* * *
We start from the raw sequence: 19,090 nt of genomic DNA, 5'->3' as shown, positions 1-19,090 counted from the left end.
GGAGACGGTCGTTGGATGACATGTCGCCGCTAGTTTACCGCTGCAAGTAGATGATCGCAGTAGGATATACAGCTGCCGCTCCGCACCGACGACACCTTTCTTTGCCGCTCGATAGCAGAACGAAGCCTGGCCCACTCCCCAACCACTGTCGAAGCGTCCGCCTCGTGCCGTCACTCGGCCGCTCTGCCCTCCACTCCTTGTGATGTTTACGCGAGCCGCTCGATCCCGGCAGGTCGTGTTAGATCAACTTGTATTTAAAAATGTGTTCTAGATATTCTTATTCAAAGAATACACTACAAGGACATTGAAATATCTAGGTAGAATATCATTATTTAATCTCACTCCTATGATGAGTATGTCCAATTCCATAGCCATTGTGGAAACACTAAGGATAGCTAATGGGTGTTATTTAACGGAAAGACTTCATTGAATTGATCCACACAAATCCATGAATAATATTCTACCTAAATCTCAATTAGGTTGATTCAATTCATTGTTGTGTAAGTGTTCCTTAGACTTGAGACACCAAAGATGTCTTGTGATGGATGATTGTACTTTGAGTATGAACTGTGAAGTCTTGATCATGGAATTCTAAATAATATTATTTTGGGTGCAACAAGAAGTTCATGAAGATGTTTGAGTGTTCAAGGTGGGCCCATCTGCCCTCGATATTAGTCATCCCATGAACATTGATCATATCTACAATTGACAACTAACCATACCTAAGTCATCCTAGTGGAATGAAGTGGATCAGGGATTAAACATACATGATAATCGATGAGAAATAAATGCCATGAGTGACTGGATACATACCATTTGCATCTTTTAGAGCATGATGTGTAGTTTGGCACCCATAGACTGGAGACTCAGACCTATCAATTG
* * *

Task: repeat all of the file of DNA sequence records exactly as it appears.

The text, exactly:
We start from the raw sequence: 19,090 nt of genomic DNA, 5'->3' as shown, positions 1-19,090 counted from the left end.
GGAGACGGTCGTTGGATGACATGTCGCCGCTAGTTTACCGCTGCAAGTAGATGATCGCAGTAGGATATACAGCTGCCGCTCCGCACCGACGACACCTTTCTTTGCCGCTCGATAGCAGAACGAAGCCTGGCCCACTCCCCAACCACTGTCGAAGCGTCCGCCTCGTGCCGTCACTCGGCCGCTCTGCCCTCCACTCCTTGTGATGTTTACGCGAGCCGCTCGATCCCGGCAGGTCGTGTTAGATCAACTTGTATTTAAAAATGTGTTCTAGATATTCTTATTCAAAGAATACACTACAAGGACATTGAAATATCTAGGTAGAATATCATTATTTAATCTCACTCCTATGATGAGTATGTCCAATTCCATAGCCATTGTGGAAACACTAAGGATAGCTAATGGGTGTTATTTAACGGAAAGACTTCATTGAATTGATCCACACAAATCCATGAATAATATTCTACCTAAATCTCAATTAGGTTGATTCAATTCATTGTTGTGTAAGTGTTCCTTAGACTTGAGACACCAAAGATGTCTTGTGATGGATGATTGTACTTTGAGTATGAACTGTGAAGTCTTGATCATGGAATTCTAAATAATATTATTTTGGGTGCAACAAGAAGTTCATGAAGATGTTTGAGTGTTCAAGGTGGGCCCATCTGCCCTCGATATTAGTCATCCCATGAACATTGATCATATCTACAATTGACAACTAACCATACCTAAGTCATCCTAGTGGAATGAAGTGGATCAGGGATTAAACATACATGATAATCGATGAGAAATAAATGCCATGAGTGACTGGATACATACCATTTGCATCTTTTAGAGCATGATGTGTAGTTTGGCACCCATAGACTGGAGACTCAGACCTATCAATTG